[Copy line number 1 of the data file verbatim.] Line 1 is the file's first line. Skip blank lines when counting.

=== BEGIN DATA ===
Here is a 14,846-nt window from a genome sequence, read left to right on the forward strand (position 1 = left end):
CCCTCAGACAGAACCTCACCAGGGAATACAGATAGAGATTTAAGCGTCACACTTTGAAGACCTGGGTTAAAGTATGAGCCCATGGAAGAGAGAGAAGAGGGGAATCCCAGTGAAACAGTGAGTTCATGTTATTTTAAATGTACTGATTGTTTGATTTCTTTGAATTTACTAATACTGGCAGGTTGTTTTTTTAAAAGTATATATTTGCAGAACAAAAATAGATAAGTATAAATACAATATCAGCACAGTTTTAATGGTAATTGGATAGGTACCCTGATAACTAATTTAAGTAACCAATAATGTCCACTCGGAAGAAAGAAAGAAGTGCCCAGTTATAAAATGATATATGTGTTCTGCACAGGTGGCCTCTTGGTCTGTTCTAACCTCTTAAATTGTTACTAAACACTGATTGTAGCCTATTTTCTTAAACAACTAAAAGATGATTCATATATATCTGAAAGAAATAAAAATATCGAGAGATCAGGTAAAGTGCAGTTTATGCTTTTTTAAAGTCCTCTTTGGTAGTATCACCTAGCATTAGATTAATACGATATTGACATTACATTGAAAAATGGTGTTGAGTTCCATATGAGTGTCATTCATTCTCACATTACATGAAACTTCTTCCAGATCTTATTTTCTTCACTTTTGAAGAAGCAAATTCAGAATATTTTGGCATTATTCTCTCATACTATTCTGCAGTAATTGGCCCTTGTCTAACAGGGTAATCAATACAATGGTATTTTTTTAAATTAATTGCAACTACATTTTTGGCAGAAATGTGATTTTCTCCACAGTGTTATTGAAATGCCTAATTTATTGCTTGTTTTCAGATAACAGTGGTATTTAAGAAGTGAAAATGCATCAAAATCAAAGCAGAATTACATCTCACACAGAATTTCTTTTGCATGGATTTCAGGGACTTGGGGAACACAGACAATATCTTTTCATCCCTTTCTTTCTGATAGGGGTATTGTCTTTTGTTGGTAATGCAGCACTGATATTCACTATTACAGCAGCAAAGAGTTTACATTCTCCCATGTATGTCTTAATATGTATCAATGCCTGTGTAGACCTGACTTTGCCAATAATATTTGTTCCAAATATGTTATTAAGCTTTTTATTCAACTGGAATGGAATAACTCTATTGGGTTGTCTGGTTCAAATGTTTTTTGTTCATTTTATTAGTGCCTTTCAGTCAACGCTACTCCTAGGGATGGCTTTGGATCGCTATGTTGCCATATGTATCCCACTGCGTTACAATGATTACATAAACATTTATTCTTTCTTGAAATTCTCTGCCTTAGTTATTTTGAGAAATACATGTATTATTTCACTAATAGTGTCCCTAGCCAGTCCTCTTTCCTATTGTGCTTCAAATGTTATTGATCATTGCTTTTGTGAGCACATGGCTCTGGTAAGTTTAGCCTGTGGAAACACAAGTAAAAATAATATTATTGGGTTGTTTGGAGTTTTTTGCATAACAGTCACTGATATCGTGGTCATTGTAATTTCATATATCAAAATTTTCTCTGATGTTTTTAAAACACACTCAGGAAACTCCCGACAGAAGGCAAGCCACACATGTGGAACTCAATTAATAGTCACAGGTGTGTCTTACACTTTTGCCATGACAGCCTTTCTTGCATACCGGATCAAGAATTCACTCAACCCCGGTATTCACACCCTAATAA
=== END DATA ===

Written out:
Here is a 14,846-nt window from a genome sequence, read left to right on the forward strand (position 1 = left end):